While patients can use their HSAs for emergency room bills and other traditional costs, the accounts can also be used for less conventional health screenings, such as those not covered by standard wellness programs (e.g., genetic marker testing for reproductive cancers or detailed heart imaging scans to rule out cardiac disease).

In addition, increased intervention on an individual insured basis in the form of personal health coaches will help us manage our health. In this manner, people can phone nurses or wellness experts to discuss a chronic or acute condition. These coaches can help us get the information we need in a timely and economical fashion, regardless of our place on the healthcare continuum, by providing an alternative to a more expensive consultation with a physician.

Even more evidence of the CDHC sea change is apparent in the employee health and wellness incentive programs that are continuing to grow in popularity. Research demonstrates that lifestyle factors contribute to illness even more than genetic predisposition. For example, 90% of risk for heart disease in the U.S. is now thought to be based on lifestyle factors1. Whether you are a vegetarian triathlete or a saturated fat-loving couch potato, by now you likely have heard that poor lifestyle choices can lead to higher lifetime healthcare costs.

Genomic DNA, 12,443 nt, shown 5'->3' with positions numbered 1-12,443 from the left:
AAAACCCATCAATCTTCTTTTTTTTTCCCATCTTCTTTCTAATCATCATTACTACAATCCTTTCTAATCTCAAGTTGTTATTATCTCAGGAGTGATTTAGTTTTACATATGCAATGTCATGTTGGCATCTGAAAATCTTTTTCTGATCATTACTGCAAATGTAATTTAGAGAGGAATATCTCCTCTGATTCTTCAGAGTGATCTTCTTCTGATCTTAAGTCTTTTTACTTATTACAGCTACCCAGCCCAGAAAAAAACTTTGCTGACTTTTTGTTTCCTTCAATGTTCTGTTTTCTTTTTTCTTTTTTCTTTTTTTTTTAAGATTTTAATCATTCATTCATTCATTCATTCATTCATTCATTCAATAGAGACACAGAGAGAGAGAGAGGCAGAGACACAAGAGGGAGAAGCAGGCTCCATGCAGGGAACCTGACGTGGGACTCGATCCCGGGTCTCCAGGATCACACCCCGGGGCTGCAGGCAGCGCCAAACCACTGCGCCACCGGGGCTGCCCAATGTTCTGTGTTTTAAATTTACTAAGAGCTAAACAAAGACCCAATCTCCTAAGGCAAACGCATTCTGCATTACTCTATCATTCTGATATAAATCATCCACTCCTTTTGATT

What does this mean for you? Insurers and employers are increasingly engaging subscribers in ways that tie lifestyle to compensation. Some employers are offering HSA contributions and/or reduced healthcare premiums to employees who take their medications appropriately, maintain online wellness records, or sign no-smoking statements. Others are launching wellness incentive programs to limit future catastrophic healthcare events. Still others are offering credits, to be cashed in later, for significant lifestyle changes. You may have heard tales of employers handing out pink slips to cigarette smokers; however, the more common strategy is to offer rewards for healthful choices, which may result in that Holy Grail known as "return on investment." We must also continue to encourage, reinforce, and reward the savings and added quality-adjusted life-years that result from weight management; smoking-cessation programs; participation in disease-management programs; and early diagnostic testing for diabetes, cancer, and similar illnesses. Most employers strive to offer fair, palatable combinations of both the "carrot" and the "stick" to encourage healthy behavior. Such programs are the beginning of the paradigm shift that will make consumers more active and well informed, helping control costs at every level.